cloud05Yesterday, I began to walk through Psalm 101, observing the ways that verses 1–4 teach us about personal righteousness. Today, we will return to that psalm in order to see what verses 5–8 tell us about public justice. As I defined it in my sermon on Psalm 101, public justice can be defined as actions that promote the well-being of others, based upon the righteousness of God. 

The two words “promote” and “based upon” are where the action is in this definition. As I explained yesterday, personal righteousness is necessary for justice to endure, thus explaining how I understand the relationship between God’s righteousness and justice. Today, I will explain what it means to promote the well-being of others. As Kevin DeYoung and Greg Gilbert (The Mission of the Church) note, there are times when the word justice, and “social justice” especially, are unhelpful. One reason is that acts of charity might be better described in terms of compassion and loving opportunities for service rather than justice and moral responsibilities to correct the world’s problems.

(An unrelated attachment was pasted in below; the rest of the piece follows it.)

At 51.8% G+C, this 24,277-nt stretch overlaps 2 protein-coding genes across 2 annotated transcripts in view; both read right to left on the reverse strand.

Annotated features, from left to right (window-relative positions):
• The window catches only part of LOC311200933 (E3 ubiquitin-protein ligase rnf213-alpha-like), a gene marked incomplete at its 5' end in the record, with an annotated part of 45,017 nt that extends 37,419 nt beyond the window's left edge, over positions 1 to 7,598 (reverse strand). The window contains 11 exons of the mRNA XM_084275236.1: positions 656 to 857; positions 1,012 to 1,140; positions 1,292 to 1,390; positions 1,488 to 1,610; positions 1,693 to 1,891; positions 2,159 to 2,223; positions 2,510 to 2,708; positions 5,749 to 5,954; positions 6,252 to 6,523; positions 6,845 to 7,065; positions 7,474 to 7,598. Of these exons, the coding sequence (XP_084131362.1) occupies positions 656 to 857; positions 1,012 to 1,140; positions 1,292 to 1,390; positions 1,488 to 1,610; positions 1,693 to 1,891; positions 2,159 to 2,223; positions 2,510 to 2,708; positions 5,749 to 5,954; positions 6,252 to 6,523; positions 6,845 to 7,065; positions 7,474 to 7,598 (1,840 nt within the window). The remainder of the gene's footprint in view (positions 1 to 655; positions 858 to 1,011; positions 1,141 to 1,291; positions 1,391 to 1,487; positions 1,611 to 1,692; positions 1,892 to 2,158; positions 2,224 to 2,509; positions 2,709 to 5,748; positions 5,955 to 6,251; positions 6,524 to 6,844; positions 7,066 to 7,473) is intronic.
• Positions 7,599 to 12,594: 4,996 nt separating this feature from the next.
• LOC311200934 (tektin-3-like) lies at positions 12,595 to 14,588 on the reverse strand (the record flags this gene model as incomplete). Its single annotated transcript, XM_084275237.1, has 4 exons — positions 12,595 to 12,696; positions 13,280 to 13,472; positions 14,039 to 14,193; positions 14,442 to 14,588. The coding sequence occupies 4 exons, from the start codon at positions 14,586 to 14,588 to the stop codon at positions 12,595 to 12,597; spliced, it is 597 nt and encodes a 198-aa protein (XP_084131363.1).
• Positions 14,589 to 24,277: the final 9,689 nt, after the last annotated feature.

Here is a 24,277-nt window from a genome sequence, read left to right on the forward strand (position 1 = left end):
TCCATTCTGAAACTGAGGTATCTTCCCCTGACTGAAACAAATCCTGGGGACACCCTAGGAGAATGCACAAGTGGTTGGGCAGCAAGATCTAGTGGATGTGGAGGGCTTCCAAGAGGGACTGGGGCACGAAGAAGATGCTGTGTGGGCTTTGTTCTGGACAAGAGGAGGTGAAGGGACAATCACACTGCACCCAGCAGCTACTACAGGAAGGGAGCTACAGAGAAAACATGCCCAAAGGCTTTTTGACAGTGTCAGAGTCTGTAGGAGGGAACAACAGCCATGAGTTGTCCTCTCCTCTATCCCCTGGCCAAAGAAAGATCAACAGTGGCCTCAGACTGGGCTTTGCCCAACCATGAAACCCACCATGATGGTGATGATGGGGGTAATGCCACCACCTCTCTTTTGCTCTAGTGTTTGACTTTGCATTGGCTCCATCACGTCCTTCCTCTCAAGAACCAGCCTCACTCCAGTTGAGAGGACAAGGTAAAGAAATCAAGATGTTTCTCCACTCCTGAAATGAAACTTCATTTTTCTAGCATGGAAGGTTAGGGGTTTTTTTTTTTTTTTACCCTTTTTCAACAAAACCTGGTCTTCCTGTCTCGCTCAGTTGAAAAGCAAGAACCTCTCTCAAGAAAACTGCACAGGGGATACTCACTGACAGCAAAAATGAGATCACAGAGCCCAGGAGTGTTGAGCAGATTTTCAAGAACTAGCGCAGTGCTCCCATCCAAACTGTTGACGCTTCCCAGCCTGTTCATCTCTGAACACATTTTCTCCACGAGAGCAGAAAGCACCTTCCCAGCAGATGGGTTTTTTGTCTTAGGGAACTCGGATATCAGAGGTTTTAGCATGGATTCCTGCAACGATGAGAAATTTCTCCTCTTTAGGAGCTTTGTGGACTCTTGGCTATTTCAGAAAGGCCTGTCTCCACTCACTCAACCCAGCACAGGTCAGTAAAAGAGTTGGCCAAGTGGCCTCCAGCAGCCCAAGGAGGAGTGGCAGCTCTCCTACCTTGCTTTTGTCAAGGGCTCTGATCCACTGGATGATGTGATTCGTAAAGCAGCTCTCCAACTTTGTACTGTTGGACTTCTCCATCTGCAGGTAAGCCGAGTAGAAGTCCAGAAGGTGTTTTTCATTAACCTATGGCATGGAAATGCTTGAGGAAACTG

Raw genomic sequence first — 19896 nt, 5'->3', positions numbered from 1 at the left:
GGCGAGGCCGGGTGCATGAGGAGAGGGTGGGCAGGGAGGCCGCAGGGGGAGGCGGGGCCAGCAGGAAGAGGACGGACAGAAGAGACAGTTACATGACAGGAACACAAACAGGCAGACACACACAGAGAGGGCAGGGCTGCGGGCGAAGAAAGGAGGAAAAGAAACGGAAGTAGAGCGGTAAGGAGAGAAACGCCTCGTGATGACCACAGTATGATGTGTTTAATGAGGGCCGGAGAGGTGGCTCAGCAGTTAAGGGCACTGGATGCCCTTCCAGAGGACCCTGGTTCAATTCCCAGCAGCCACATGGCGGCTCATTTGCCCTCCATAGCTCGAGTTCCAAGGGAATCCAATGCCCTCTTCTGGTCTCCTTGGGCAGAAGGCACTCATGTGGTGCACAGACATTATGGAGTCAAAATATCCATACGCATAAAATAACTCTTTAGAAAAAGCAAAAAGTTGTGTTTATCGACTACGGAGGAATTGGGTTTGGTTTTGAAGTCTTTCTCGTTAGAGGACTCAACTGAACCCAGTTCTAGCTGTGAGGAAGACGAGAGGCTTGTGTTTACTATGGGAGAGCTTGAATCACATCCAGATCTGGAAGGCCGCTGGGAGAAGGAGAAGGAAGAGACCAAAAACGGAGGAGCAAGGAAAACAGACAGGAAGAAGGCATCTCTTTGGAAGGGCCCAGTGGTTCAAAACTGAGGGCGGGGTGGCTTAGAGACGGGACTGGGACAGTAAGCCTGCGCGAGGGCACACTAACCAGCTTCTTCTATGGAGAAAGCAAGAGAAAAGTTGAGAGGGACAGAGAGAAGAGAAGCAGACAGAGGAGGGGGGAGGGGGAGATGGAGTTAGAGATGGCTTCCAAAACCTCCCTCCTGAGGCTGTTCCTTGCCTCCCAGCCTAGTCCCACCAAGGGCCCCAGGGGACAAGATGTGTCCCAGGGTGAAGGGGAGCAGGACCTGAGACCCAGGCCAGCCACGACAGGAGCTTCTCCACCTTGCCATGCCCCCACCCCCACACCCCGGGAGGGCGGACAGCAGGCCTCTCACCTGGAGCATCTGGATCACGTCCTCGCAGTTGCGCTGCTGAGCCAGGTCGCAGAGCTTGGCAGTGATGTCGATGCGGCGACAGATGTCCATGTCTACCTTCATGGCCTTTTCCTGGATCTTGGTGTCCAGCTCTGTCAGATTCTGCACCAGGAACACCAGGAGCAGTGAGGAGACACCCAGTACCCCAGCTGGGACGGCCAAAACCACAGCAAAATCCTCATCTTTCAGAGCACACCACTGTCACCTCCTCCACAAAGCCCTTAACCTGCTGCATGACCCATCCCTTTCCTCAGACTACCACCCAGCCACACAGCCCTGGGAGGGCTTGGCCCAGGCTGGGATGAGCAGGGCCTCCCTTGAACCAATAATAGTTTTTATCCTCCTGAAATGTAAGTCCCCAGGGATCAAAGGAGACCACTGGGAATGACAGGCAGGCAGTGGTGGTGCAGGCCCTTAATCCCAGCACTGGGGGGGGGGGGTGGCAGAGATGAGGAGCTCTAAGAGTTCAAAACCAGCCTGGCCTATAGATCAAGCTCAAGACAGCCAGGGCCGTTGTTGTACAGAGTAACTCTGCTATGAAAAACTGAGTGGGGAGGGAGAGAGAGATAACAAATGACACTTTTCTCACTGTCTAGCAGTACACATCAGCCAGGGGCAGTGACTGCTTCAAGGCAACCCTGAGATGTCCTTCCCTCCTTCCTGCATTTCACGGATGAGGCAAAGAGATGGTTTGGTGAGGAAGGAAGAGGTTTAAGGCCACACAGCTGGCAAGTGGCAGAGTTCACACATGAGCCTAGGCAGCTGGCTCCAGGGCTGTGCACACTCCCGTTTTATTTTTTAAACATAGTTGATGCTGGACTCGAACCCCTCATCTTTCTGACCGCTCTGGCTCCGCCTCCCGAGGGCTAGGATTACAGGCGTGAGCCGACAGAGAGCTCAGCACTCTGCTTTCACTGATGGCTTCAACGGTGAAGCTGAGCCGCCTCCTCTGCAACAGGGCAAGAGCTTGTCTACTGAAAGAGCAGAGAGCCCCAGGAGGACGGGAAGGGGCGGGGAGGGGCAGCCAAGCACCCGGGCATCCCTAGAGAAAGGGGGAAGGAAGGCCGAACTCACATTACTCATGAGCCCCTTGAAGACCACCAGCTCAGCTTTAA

I agree. Yet, when defined appropriately—in terms of impartial processes and not equivalent outcomes—I do believe it is possible to speak of justice in terms of promoting the well-being of others, in the sense that justice protects the vulnerable, assists the needy, and looks for ways to improve opportunities for others to enjoy God’s blessings—especially eternal blessings.

In what follows, I will attempt to show what public justice looks like, as we consider five truths from Psalm 101. But first let me summarize all that we have discovered about God’s justice in Psalms 97–101. Continue reading

From Personal Righteousness to Public Justice (pt. 1): Five Truths from Psalm 101